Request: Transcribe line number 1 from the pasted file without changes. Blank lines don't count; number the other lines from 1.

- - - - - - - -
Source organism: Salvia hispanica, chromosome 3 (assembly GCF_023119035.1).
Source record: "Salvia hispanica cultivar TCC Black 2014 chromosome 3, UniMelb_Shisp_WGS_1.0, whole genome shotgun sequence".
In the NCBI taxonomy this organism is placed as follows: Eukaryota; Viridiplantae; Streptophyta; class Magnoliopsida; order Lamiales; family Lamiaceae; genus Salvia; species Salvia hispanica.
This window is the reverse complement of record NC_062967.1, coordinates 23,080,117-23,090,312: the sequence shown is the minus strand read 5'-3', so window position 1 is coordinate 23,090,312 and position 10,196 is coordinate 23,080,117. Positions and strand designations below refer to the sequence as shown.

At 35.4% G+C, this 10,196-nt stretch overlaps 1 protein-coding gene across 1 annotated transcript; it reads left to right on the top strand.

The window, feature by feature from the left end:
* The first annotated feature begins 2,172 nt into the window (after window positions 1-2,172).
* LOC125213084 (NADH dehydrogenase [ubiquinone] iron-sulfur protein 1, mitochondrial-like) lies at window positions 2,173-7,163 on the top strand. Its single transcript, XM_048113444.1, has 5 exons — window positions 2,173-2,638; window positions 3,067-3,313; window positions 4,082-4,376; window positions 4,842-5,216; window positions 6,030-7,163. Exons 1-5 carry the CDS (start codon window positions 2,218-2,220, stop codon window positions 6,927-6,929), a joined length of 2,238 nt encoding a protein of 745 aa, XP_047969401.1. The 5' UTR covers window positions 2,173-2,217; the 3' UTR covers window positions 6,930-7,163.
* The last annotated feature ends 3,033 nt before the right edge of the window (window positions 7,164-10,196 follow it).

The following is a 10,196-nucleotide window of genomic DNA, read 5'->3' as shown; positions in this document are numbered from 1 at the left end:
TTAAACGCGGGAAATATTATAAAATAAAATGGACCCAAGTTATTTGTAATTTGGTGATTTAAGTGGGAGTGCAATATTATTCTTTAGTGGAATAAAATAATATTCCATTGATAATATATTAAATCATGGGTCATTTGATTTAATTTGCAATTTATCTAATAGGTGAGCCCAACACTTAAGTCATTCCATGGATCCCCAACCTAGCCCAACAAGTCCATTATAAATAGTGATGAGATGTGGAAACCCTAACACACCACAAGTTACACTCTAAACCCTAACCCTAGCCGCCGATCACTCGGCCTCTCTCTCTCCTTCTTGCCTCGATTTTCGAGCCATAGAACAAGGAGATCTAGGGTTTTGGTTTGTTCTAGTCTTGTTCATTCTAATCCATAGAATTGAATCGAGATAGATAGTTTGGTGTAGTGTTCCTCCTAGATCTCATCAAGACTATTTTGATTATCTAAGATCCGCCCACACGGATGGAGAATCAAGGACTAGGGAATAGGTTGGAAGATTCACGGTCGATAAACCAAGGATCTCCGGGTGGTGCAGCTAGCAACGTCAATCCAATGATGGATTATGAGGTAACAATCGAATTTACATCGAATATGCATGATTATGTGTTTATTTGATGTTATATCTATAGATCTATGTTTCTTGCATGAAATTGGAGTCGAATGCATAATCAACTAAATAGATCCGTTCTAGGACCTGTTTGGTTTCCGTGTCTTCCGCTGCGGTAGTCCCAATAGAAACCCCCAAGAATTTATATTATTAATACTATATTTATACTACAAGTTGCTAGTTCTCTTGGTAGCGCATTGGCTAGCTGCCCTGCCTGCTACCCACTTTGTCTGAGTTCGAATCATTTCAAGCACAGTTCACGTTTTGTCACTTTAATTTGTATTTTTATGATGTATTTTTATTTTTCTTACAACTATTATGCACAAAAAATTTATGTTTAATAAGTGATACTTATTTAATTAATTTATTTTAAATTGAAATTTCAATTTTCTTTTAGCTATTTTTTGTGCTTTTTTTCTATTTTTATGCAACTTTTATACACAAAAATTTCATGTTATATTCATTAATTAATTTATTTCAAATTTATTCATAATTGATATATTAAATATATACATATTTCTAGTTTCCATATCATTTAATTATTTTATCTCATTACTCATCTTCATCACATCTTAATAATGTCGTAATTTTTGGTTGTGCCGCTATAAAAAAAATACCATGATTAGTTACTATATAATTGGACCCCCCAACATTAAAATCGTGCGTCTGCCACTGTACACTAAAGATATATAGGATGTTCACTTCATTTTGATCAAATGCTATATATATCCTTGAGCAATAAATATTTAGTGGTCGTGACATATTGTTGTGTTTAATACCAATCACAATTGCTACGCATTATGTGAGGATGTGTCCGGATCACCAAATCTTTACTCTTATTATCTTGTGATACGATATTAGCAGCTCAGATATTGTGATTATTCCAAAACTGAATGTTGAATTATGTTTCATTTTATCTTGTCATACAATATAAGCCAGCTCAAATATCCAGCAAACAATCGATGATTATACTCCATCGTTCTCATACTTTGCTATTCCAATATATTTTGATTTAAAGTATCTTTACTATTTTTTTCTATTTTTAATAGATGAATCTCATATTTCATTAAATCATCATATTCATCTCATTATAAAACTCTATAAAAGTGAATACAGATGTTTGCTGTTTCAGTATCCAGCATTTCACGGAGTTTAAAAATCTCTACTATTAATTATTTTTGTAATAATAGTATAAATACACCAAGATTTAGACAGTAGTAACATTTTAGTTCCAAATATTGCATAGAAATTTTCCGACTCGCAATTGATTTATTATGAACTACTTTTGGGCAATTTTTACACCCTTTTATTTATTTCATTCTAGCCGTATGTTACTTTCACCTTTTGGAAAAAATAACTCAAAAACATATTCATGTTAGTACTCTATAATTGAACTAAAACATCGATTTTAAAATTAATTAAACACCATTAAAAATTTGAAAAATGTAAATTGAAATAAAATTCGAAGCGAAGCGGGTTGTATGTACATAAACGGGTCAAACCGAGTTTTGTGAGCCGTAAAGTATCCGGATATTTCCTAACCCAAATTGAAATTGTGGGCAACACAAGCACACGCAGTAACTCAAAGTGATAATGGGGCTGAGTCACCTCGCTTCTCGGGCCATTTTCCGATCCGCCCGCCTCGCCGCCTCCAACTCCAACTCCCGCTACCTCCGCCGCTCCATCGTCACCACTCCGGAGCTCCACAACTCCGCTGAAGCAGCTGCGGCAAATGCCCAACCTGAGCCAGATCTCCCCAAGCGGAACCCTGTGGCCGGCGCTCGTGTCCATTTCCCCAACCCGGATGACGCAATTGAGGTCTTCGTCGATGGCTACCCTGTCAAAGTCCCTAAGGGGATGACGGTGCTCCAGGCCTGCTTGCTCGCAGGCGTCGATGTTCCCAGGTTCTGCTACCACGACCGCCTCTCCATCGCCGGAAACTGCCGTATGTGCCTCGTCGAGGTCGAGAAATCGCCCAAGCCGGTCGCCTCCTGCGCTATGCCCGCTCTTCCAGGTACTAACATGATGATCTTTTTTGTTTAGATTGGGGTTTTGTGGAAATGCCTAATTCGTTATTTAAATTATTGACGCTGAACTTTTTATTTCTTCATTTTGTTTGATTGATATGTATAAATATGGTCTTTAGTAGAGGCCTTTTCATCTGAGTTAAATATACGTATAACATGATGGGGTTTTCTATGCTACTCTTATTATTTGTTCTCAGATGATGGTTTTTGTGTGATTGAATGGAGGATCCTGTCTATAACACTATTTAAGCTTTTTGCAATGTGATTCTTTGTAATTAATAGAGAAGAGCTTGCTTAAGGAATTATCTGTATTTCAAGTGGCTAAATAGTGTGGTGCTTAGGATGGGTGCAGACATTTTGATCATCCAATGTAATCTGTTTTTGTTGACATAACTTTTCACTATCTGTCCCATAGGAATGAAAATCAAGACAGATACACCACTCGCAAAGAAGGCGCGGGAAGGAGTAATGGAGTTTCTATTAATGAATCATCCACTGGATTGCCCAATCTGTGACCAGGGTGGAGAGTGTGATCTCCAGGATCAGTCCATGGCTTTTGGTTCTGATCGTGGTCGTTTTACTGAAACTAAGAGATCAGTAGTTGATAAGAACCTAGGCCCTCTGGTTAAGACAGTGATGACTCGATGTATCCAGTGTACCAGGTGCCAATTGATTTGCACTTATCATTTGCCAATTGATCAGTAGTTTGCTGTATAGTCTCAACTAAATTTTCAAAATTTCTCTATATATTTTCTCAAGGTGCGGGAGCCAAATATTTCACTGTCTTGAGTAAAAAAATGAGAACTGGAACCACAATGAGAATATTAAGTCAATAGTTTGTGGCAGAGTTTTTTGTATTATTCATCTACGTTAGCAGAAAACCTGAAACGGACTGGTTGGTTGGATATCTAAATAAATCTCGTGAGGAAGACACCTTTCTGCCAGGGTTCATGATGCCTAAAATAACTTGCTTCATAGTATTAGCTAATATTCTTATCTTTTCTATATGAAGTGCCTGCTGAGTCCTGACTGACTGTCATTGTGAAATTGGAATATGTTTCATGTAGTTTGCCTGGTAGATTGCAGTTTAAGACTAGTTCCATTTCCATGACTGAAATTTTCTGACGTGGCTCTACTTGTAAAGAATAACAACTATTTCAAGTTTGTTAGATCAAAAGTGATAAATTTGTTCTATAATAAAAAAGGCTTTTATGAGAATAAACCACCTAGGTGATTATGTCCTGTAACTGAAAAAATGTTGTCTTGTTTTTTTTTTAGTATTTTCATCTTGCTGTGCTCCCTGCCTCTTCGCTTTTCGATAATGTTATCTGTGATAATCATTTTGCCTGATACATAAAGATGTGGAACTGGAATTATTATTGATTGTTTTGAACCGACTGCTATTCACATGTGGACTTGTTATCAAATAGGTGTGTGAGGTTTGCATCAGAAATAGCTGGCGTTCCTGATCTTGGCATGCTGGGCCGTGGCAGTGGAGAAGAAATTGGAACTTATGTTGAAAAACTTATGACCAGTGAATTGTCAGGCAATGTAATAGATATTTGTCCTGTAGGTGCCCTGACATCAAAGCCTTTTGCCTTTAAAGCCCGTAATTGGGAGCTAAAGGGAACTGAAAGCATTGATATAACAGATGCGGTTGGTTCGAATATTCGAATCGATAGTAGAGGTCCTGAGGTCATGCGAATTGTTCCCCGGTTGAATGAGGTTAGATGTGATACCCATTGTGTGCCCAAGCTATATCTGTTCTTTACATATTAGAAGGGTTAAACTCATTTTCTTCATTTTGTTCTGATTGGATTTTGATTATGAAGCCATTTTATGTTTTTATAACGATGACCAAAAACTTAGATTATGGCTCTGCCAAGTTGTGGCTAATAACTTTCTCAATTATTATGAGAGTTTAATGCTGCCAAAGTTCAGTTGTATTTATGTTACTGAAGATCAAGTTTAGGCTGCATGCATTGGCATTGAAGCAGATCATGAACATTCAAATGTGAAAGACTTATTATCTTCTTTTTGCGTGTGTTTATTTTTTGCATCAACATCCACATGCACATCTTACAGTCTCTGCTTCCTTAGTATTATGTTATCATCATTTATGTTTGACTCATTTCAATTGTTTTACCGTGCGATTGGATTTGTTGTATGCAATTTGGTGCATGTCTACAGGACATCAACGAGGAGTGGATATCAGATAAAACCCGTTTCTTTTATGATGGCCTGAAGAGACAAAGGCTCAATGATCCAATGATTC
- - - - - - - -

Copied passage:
Source organism: Salvia hispanica, chromosome 3 (assembly GCF_023119035.1).